The Benefits of Art for the Elderly Population


Creativity is not only for the youth – the elderly population can benefit greatly from participating in creative activities such as the visual arts. According to a study published in Psychology Today (1) in 2009, the “aging brain is more distractible and somewhat more dis-inhibited than the younger brain.” That study showed that an elderly person was more likely be express more creative freedom than their younger counterpart. Like the creative mind, the aging mind shows that they are able to use their broadening focus to creatively problem solve – and that’s what creativity is all about. So shouldn’t there be more creative programs for the elderly population in our community? Absolutely! Art Nest Creative Studio (Art Nest) in collaboration with the Department of Children and Family Services (DCFS) are helping to engage our elderly community in art sessions. Between two to three times per month, a team from Art Nest visits one of the residential homes in the various districts of Grand Cayman and on Cayman Brac to lead an art session with the residents there. Participants who are eligible (over 65 years old) but not in a residential home, are transported to the Art Nest studio space for the art session. These sessions provide great benefits for the participants. The residents gain a renewed sense of purpose and enjoy socializing with new people, among other physical benefits they receive from taking part in the art session. Read on as we further explore the benefits of art for our elderly community.

Art Provides a Sense of Purpose

Can you imagine spending your entire adult life working only to have when you’re at a retirement age and older, to have most of your activities taken away? This would undoubtedly affect your mental well-being and your sense of purpose. Well this is exactly what the DCFS is protecting its residents again with the collaboration with Art Nest. Residents can look forward to our session as one of their activities that they have throughout the week. This improved sense of purpose can then be translated in other aspects of their well-being and attitude going forward. This is true for even those residents who were not creatively inclined when they were younger. One resident that we spoke to said the sessions that Art Nest provided was the first time that she did art but how much she looked forward to the sessions each time.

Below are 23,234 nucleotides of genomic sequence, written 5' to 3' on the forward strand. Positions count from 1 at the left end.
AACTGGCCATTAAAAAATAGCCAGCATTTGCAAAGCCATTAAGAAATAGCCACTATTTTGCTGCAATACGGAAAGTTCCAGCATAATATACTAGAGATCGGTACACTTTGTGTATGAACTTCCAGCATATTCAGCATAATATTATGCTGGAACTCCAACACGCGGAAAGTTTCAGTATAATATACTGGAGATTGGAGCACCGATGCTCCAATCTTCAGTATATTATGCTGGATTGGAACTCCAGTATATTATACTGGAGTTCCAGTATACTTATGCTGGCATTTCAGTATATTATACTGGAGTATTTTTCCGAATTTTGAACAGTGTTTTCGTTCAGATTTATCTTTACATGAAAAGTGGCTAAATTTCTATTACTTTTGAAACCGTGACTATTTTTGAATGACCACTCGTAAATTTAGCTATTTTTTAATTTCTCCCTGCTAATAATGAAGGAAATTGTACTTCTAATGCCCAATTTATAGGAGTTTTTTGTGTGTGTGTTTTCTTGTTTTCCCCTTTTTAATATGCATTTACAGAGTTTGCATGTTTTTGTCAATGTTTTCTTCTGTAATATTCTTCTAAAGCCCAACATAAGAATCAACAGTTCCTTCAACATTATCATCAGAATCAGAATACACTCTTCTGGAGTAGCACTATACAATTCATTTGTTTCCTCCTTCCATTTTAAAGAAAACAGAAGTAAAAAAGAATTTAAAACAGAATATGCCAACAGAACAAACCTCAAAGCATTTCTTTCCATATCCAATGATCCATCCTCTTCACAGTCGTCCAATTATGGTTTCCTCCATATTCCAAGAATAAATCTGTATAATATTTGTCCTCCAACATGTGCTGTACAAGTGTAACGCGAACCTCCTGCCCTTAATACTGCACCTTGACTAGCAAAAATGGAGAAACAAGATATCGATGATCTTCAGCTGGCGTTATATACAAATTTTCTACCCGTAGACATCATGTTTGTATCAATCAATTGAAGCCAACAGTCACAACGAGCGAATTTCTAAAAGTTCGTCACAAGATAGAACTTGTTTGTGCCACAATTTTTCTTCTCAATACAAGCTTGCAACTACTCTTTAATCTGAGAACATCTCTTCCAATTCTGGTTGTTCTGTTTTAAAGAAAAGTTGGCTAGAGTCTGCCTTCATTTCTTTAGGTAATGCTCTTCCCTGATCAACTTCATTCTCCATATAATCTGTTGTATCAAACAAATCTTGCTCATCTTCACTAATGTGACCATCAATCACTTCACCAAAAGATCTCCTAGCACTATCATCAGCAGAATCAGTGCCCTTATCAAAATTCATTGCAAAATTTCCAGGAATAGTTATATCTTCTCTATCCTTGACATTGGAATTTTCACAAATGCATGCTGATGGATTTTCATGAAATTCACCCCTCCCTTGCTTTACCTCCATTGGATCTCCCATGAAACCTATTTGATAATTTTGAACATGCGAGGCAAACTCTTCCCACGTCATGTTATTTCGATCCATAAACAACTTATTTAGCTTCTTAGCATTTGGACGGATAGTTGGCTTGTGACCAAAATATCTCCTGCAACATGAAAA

Art Improves Mood

Don’t just take our word for it, studies have shown that art has a positive impact on a person’s mood and outlook and can help to alleviate the symptoms of depression and sadness. In the American Journal of Public Health (2), one extensive study looked at “how the arts might be used in a variety of ways to heal emotional injuries, increase understanding of oneself and others, develop a capacity for self-reflection, reduce symptoms, and alter behaviors and thinking patterns” and found positive results. Although the team at Art Nest does not provide therapy in the psychological sense, the mere act of assisting the residents through the carefully thought-out art sessions help the residents to explore their emotions in a safe, yet familiar environment. In one session, a resident painted a piece depicting the sky, the Brac and the sea. When asked what that painting signified for her, she happily recounted her years living on Cayman Brac and stories of her husband, whose culture was steeped in Cayman’s maritime heritage. It was evident from the smile on her face and the genuine joy in her voice that her mood had been lifted. And this all started from a simple painting!

Art Improves Range of Movement

The aging joints can easily become stuck in a certain range if not moved through that range regularly. The act of taking up a paint brush, mixing paint, reaching to apply paint on canvas (or desired paint surface) aids in improving and maintaining range of movement in the upper limbs. In general, as the residents look forward to the art sessions, they are encouraged to change positions (whether that be to sit more upright in their beds or to get dressed and move out of their rooms to the common area) to participate. This increase in movement can help with circulation throughout the body. It helps that the members of the art team have experience in dealing with the elderly, and do so with enthusiasm and care. For those residents who have impaired movements in their hands, they are assisted but also encouraged to be as independent as possible.